That's what I wanted to hear Jan 5, 2011

Dear collegues,

Thank you for your answers.

I really needed to hear something like that. You know, sometimes I wonder if I should be more flexible...However, you are right when you say that due a large project I may lose better opportunities.

I also wanna thank you for the instructions to calculate my discount

We haven't discussed the payment terms, yet, since we stopped our negotiations at the price.

I'll definitely decline their offer.

Thank you

Francesca


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Kaiya J. Diannen  Identity Verified
Australia
Member (2008)
German to English
My gut instinct... Jan 5, 2011

... is to agree with the first two posters who said you should refuse to lower your rate. Generally speaking, I do not lower my rate for a "large project", but then again, I don't know if I've ever received one single project involving more than about 30,000 words.

However, if you, yourself, were going to receive 2 million words - or even 200,000 words - the story might be different. As Krzysztof points out, having such a large project would definitely make up for some time during which you might otherwise be idle, or busy with administrative (i.e. unremunerated) work for smaller projects.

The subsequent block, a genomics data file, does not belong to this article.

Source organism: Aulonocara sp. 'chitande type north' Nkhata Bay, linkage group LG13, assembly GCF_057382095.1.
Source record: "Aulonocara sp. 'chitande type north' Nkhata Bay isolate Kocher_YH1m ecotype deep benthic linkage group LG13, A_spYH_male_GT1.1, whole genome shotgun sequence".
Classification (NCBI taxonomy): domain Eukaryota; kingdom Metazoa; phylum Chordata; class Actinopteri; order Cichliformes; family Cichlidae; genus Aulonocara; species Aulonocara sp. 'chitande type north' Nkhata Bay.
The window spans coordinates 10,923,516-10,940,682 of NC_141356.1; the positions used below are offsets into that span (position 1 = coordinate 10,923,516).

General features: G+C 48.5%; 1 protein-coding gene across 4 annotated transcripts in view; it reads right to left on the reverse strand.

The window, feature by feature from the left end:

But again, there is a difference between shaving 2 cents off a rate that is 7 cents a word and one that is 12.

Let's say the rate you quoted for this project is 10 cents - reducing this by 2 cents is a 20% discount - that's not an insignificant sum. The question you have to ask yourself is whether the "steady work" will be worth a 20% discount for the time you *will* be spending working. In other words, if you ordinarily earned 200 euros for a full day of work, you would only be earning 160 euros for the same amount of time worked on this project.